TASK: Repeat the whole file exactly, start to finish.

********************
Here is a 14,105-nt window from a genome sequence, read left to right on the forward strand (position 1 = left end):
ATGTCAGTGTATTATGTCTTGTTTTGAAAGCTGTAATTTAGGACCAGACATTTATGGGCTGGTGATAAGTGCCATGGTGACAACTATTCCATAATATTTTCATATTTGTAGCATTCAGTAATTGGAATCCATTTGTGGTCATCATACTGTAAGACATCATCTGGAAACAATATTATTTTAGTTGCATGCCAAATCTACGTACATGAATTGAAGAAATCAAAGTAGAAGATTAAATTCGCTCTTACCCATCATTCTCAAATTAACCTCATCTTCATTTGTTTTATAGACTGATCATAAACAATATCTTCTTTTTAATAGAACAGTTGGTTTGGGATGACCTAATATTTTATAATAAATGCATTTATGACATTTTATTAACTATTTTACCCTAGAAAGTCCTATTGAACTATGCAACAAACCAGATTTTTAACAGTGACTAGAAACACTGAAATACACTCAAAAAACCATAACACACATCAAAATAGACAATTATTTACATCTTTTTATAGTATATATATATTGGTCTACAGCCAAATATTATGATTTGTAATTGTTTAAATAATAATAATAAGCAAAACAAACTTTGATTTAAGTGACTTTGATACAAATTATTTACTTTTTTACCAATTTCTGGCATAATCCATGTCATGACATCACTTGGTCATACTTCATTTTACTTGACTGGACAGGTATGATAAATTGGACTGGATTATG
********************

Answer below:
Here is a 14,105-nt window from a genome sequence, read left to right on the forward strand (position 1 = left end):
ATGTCAGTGTATTATGTCTTGTTTTGAAAGCTGTAATTTAGGACCAGACATTTATGGGCTGGTGATAAGTGCCATGGTGACAACTATTCCATAATATTTTCATATTTGTAGCATTCAGTAATTGGAATCCATTTGTGGTCATCATACTGTAAGACATCATCTGGAAACAATATTATTTTAGTTGCATGCCAAATCTACGTACATGAATTGAAGAAATCAAAGTAGAAGATTAAATTCGCTCTTACCCATCATTCTCAAATTAACCTCATCTTCATTTGTTTTATAGACTGATCATAAACAATATCTTCTTTTTAATAGAACAGTTGGTTTGGGATGACCTAATATTTTATAATAAATGCATTTATGACATTTTATTAACTATTTTACCCTAGAAAGTCCTATTGAACTATGCAACAAACCAGATTTTTAACAGTGACTAGAAACACTGAAATACACTCAAAAAACCATAACACACATCAAAATAGACAATTATTTACATCTTTTTATAGTATATATATATTGGTCTACAGCCAAATATTATGATTTGTAATTGTTTAAATAATAATAATAAGCAAAACAAACTTTGATTTAAGTGACTTTGATACAAATTATTTACTTTTTTACCAATTTCTGGCATAATCCATGTCATGACATCACTTGGTCATACTTCATTTTACTTGACTGGACAGGTATGATAAATTGGACTGGATTATG